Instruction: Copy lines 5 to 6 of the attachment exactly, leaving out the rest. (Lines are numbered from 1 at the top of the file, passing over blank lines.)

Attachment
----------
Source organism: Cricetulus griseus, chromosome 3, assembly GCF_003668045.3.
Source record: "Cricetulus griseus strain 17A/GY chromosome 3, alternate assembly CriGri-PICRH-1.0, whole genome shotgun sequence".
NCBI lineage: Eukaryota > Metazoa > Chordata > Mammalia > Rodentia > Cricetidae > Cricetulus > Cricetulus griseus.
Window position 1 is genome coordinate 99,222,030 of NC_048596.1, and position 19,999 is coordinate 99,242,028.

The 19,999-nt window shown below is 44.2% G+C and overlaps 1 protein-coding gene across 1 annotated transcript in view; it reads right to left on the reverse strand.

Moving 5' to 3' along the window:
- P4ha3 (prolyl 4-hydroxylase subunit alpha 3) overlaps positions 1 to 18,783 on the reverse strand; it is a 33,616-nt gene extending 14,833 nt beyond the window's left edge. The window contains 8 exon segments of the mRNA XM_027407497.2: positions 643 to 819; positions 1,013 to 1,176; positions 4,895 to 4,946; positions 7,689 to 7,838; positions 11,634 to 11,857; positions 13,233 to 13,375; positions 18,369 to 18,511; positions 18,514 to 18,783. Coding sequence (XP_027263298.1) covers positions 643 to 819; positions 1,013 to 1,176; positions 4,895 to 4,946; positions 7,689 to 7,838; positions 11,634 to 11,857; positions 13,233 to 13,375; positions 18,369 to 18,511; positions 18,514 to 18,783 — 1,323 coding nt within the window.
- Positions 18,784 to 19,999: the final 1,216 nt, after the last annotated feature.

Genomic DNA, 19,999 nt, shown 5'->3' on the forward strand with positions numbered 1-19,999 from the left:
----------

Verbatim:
The 19,999-nt window shown below is 44.2% G+C and overlaps 1 protein-coding gene across 1 annotated transcript in view; it reads right to left on the reverse strand.

Moving 5' to 3' along the window: